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 Match Editorial
SRM 193
Wednesday, May 5, 2004

Match summary

Coders in both divisions finished the first two problems in record time. At first glance it appeared this competition would be over before the 30-minute mark. These thoughts were quickly dismissed as players' read their respective hards. Div 1 coders faced a complex problem in automata theory that was both difficult conceptually, and tricky to implement. Div 2 coders faced a deceptively easy simulation, whose nuances claimed most solutions. As Div 1 coders raced to complete the set, SnapDragon and dgarthur traded compile and test cycles. SnapDragon's solution was plagued with a bug he couldn't find in time. dgarthur submitted earlier than everyone, but found himself resubmitting later. Seven coders marched into the challenge round with their level 3 problems intact. Only dgarthur's remained when the dust cleared. Division 2 had a similarly deadly challenge phase/systest phase. In the end Flyboy216 emerged victorious, with DAle close behind.

# The Problems

SwimmingPool
Used as: Division Two - Level One:
 Value 250 Submission Rate 168 / 178 (94.38%) Success Rate 166 / 168 (98.81%) High Score NeverMore for 249.28 points (1 mins 31 secs) Average Score 230.21 (for 166 correct submissions)

We first compute the total water volume by looping through the array and summing the durations[i]*rates[i] values (same operation as dot-product). The result is the total water volume, so we divide by the given height to get the answer. Java code follows:

```    public int area(int[] rates, int[] durations, int height) {
int water = 0;
for (int i = 0; i < rates.length; i++) water +=rates[i]*durations[i];
return water/height;
}
```

CRTFun
Used as: Division Two - Level Two:
 Value 550 Submission Rate 158 / 178 (88.76%) Success Rate 67 / 158 (42.41%) High Score unclejed for 542.95 points (3 mins 14 secs) Average Score 424.73 (for 67 correct submissions)
Used as: Division One - Level One:
 Value 250 Submission Rate 177 / 177 (100.00%) Success Rate 135 / 177 (76.27%) High Score antimatter for 249.53 points (1 mins 14 secs) Average Score 229.99 (for 135 correct submissions)

CRTFun is based on the Chinese Remainder Theorem (CRT) used in modular arithmetic. Given a system of congruences (equations) that satisfy certain constraints, the CRT tells us there will be a unique solution within certain bounds. Coders were required to find that solution. Luckily additional artificial bounds were guaranteed by the constraints, so a brute force method would be applicable. Simply loop up to 100000, testing each value along the way. If one satisfies all given congruences, you have the solution. Java code follows:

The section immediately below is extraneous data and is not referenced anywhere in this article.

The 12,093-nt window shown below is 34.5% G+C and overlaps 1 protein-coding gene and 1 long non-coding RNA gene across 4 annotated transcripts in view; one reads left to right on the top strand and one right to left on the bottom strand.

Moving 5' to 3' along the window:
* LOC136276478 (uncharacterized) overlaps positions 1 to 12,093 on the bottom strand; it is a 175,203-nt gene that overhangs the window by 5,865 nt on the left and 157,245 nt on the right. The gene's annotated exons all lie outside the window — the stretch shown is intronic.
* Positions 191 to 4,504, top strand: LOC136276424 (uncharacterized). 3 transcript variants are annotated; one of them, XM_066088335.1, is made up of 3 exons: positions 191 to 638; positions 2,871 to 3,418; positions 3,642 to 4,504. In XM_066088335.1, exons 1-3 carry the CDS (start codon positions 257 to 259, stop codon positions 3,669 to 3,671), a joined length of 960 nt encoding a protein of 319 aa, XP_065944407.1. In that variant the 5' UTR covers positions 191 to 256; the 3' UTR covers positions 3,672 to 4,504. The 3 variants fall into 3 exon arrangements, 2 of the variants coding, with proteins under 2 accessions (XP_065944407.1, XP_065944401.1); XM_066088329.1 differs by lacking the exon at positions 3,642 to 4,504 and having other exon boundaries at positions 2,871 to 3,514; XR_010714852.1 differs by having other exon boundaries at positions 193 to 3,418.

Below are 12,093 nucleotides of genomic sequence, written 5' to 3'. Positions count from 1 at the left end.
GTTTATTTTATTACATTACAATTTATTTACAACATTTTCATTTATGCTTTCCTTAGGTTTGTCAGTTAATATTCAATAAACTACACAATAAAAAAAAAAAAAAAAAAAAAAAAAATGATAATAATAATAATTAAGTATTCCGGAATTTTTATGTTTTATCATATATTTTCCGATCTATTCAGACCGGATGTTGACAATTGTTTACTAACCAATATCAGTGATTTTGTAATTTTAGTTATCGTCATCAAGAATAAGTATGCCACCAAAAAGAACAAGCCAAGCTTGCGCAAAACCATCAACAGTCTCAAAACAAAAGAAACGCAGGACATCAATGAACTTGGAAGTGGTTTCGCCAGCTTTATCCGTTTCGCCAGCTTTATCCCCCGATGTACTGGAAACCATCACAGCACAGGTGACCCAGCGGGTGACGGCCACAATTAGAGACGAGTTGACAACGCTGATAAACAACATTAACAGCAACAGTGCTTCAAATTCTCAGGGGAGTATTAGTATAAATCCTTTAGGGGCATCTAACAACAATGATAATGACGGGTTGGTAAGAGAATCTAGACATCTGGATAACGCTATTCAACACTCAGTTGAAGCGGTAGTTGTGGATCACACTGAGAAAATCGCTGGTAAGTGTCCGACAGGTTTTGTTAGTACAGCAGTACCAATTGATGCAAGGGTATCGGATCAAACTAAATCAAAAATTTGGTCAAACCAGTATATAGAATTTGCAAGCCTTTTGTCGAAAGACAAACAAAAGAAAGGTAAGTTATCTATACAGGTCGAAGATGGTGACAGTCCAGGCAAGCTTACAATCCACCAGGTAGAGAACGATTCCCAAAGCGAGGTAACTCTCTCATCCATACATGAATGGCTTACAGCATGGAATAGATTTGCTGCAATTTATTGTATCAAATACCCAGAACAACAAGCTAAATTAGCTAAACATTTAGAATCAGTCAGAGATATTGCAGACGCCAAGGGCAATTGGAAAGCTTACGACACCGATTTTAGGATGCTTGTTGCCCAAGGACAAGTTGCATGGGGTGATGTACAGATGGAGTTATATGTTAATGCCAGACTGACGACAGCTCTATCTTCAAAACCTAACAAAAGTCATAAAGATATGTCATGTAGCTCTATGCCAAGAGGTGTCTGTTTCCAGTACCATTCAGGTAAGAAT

```    public int findSolution(int[] mods, int[] vals) {
outer:   for (int i = 0; ;i++) {
for (int j = 0; j < vals.length; j++)
if ( i % mods[j] != vals[j] ) continue outer;
return i;
}
}
```

ConquerMap
Used as: Division Two - Level Three:
 Value 1000 Submission Rate 21 / 178 (11.80%) Success Rate 6 / 21 (28.57%) High Score Chicken1 for 475.97 points (40 mins 56 secs) Average Score 426.87 (for 6 correct submissions)

Not much can be said about ConquerMap. Basically a pure simulation problem. You have an initially blank board, and a rule that allows it to mutate from one turn to another. Mutations include the introduction of new numerals, or the movement of old numerals. An outer loop iterates through time, while inner loops generate a new board from the old one. A bit of care is required to make sure the correct spaces are considered during potential conflict situations. Other potential issues include the handling of boundary cases, and properly computing which numeral wins each conflict. Pitfalls such as these claimed numerous submissions.